Pollution Woes to be Back in Delhi-NCR? Scientists Say Air Quality Will Decline as Monsoon Nears Withdrawal
The government’s early warning forecast has shown that there is likely to be some amount of dust incursion into Rajasthan and Delhi-NCR from Afghanistan and Pakistan.
New Delhi: A delay in the monsoon’s withdrawal from western Rajasthan may have shielded Delhi from conditions that are unfavourable for its air quality. But the scenario will not last for long. The India Meteorological Department (IMD) on Wednesday said that conditions are becoming favourable for the withdrawal of southwest monsoon from West Rajasthan from September 28 onwards.
The air quality early warning systems of the Ministry of Earth Sciences as well as government scientists have said the wind directions are likely to change in a day or two from easterly-southeasterly to northerly and northwesterly direction. This is likely to spur a gradual deterioration in Delhi’s air quality from September 26 onwards.
With the beginning of monsoon’s withdrawal, the northwest and northern regions of India, including the Delhi-NCR, enter a transitional weather phase wherein winds become slower and drier, helping accumulation of pollutants, local and non-local. The air quality over this large landmass becomes toxic from October onwards due to the high concentration of local pollutants and due to the burning of stubble farming that occurs during the harvest of paddy in Punjab and Haryana. With unfavourable winds, it becomes easier for the winds to get transported southwards, across Delhi-NCR and the Indo-Gangetic plains.
The government’s early warning forecast, run by Indian Institute of Tropical Management and IMD, has also shown that there is likely to be some amount of dust incursion into Rajasthan and Delhi-NCR from Afghanistan and Pakistan. “As winds change direction and their speed drops, it will help in accumulation of local pollutants. At the same time, there might be some incursion of dust from western areas bordering Pakistan. This incursion though will not lead to an exponential rise in pollution in Delhi-NCR,” a government scientist said on the condition of anonymity.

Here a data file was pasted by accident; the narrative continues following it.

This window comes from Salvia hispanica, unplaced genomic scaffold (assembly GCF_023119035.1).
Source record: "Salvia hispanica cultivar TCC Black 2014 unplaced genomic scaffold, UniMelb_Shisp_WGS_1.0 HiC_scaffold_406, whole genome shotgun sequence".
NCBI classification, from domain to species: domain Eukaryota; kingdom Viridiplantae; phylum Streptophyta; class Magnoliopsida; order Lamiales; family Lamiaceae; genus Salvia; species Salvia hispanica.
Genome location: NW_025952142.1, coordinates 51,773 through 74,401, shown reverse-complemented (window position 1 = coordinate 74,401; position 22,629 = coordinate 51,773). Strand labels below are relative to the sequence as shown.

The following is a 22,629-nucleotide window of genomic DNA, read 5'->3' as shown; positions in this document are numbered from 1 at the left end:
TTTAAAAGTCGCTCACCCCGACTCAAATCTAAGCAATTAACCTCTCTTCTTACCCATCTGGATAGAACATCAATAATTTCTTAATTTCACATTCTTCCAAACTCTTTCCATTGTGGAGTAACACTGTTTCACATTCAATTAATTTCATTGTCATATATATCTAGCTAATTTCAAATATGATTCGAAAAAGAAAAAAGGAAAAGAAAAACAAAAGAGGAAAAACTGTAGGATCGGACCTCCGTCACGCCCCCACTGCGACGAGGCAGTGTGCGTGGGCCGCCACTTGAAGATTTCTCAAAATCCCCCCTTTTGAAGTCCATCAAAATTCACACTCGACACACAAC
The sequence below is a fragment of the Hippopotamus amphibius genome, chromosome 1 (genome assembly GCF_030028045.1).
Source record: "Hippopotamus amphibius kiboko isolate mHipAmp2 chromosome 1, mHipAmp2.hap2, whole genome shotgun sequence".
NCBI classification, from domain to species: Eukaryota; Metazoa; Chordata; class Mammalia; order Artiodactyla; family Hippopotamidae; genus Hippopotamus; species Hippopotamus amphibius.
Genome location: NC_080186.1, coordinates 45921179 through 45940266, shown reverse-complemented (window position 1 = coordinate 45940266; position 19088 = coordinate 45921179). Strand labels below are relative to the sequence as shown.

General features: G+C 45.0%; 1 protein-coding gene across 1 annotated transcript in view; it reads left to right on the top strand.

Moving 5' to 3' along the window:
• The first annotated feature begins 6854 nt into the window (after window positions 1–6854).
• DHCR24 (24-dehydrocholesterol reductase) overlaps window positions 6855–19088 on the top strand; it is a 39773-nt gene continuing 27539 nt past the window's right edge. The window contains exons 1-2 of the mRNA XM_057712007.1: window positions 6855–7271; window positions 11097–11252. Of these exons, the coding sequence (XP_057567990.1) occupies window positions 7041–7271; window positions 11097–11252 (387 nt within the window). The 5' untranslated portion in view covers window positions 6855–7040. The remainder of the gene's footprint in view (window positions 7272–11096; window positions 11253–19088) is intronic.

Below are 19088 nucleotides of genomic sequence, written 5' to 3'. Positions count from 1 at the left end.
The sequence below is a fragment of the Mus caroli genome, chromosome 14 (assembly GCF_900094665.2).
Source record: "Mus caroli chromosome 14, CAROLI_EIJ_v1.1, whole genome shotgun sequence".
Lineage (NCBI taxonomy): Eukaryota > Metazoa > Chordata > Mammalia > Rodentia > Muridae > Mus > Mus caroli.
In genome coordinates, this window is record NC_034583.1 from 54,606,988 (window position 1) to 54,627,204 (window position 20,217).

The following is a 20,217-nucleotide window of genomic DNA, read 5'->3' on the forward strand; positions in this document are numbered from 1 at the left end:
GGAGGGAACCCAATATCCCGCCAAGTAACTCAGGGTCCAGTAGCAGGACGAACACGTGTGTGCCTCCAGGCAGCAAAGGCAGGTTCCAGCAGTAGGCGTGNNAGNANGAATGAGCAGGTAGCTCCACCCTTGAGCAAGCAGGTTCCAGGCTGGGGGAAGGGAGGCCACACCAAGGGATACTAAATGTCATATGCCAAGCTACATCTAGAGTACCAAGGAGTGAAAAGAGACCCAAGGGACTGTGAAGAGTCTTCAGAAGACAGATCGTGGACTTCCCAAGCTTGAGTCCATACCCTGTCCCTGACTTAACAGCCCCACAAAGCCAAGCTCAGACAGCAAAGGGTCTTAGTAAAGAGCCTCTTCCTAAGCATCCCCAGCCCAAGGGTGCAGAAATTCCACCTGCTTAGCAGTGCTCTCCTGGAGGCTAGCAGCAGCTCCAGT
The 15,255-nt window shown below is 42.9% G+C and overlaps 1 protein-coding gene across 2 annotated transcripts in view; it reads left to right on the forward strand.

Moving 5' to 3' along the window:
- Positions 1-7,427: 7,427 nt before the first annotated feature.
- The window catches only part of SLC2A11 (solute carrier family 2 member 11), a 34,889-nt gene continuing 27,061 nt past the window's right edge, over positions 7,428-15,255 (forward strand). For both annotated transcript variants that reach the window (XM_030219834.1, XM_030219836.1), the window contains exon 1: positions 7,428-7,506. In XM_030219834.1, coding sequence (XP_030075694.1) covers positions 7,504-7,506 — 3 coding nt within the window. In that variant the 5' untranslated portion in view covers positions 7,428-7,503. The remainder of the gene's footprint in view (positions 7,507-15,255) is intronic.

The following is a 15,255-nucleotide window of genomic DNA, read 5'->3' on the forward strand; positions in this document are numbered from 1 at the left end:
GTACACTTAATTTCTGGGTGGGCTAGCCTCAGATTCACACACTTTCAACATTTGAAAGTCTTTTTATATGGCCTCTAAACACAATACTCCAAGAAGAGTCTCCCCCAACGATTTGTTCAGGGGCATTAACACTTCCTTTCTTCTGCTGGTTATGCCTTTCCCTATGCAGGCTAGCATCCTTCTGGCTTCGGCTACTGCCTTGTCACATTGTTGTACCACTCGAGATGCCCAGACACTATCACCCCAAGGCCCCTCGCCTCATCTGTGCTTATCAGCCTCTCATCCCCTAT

This week, the predominant surface winds in Delhi have been coming from southeast and east direction. These winds, in the range of 8-12 kmph, have helped disperse local pollutants. The favourable winds have helped Delhi’s air quality index (AQI), a broad indicator of the pollution levels, to be in the ‘satisfactory’ category. SAFAR (System of Air Quality and Weather Forecasting and Research) said on Thursday that the AQI was likely to stay in the satisfactory to moderate category on Friday, and predicted a marginal deterioration by Saturday and Sunday. It added that the isolated stubble burning incidents recorded in Amritsar district will not have any significant impact on Delhi this week.
Burning of farm stubble in Punjab and Haryana usually begins in the second week of October and is at its peak during up to early first week of November. Farmers who are unable to afford machinery or labour to manage the farm stubble engage in the practice of stubble farming to prepare their farms for wheat sowing for the upcoming Rabi season. Last year, 44 per cent of Delhi’s PM 2.5 load was attributed to stubble burning in Punjab and Haryana.